As a lawyer and as a blind person partnered with a service animal, I realize the power of words.
I recently heard a form of certain illegal words by a driver when returning from a medical appointment with my service animal. As I entered the vehicle, he stated that “. . . You did not tell me you have a dog.” Fortunately, I managed the potential access denial on-the-spot, resolving the interaction with a negative driver rating.
As chair of the Maryland Commission on Civil Rights, I delivered remarks during Women’s History Month, reflecting upon the social courage of my wife, a member of a mixed non-disability/disability marriage, who has encountered discrimination in our society by my side. As such the legal significance, as well as the richness of language, is on my mind.
Language or conversation relies on the choice of this word or that word. In Act II, Scene II of Romeo & Juliet, beautiful Juliet asks the following question that most of us should know: “What’s in a name?” Specifically, one of my friends recently reminded me that the Americans with Disability Act and its progeny (as well as all civil rights legislation) chiefly rely upon the power of words.
The frailty of the physical being, notwithstanding the strength of the soul, means that most of us will fall within the word “disability.” Arguably, the ADA Amendments Act of 2008 comprises the sole civil rights law ever to nullify a decision of the U.S. Supreme Court. During the 1990s, as well as the early 2000s, courts narrowly defined the legal definition of disability, curtailing coverage and, by extension, rights. To address this, Congress passed the ADA Amendments Act of 2008, restoring the breath and the depth of the words utilized in what is supposed to be a remedial statute.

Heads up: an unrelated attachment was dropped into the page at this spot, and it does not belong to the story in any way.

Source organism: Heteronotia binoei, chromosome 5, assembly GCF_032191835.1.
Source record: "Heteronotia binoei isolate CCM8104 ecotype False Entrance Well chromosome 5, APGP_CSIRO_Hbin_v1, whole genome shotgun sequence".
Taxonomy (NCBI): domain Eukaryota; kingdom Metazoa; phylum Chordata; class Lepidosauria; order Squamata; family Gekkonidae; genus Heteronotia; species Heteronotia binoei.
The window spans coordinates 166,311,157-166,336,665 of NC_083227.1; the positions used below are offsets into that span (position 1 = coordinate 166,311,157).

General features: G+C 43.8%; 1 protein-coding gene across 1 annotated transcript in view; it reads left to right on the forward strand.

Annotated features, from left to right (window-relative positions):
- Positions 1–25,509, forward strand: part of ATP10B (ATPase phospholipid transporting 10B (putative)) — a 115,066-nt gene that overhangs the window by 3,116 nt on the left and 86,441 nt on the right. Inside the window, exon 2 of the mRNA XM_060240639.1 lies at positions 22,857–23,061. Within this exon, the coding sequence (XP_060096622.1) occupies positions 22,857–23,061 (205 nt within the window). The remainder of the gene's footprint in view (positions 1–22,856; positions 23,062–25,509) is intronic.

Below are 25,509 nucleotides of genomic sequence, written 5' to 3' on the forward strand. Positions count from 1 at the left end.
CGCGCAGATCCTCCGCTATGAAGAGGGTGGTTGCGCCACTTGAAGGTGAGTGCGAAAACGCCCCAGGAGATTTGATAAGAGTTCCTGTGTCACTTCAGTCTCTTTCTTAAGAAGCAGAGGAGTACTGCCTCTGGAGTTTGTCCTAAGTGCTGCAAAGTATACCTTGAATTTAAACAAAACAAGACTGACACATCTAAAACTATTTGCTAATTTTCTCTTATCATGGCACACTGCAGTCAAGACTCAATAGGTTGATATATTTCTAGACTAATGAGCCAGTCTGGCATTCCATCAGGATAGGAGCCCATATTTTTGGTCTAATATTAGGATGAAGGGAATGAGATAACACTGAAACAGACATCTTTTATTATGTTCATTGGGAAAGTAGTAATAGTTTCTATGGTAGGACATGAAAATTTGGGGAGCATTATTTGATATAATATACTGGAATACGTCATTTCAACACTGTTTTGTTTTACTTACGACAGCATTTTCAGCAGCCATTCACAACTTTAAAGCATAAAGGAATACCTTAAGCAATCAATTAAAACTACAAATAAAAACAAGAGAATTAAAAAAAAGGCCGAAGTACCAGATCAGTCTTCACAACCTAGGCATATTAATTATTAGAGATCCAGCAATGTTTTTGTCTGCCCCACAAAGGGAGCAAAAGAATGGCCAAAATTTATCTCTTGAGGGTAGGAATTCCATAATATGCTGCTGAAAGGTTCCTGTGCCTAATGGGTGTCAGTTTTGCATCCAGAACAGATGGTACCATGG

My father and I advocated for my accommodations when I was in law school in Cleveland, Ohio, “giving words” in strong Norman fashion to the then-dean. In the late 1990s, I requested to record classes with my clunky tape recorder. My law professor did not prove a master of words – inclusive words.
As an example of the biases, I have encountered as a person with a disability, a law professor attempted to suggest that I would illegally record the class sessions, either to help students cheat on exams or perhaps sell the material. Many law students with disabilities must continuously not only navigate a rigorous graduate professional education but also advocate for the very ability to study.
The older that I become, the more I enforce the etiquette rules. A lifetime of interacting with a range of bizarre situations will force anyone to become grouchy. Appropriate etiquette demands that one utilizes “people’s first language.” If for some reason a server at a fancy bistro encounters a guide dog navigating off course into the kitchen, they should note the following examples.
Improper: Hey, blind person. You and your dog are in the kitchen.
More proper: Sir, I love that you and your dog have visited this bistro. I know you are a person with a disability, partnered with that wonderful guide dog. However, you do need to stay out of the kitchen. Not that the latter has ever occurred.
How many terms have I heard these past 20 years since first matching with a furry friend? “Hey, I love your seeing-eye dog.” “I love your guide dog.” “I love your assistance dog.” So on and so forth. In actuality, one should use the title “service animal.” The ADA points to a guide dog as a specific subset or example of a disability-dog relationship that the law protects.
Implicit bias training has increasingly occurred in our society. As commission chair, I believe that this proves to be an important tool in ensuring equity. However, this has not always included a specific disability focus. I urge readers – specifically lawyers – to think about the words they use to talk about disability.
In conclusion, lawyers must recall their power when wielding words; committing to apply as well as empower the correct words in law and personal relationships.
Gary C. Norman is chair of the Maryland Commission on Civil Rights.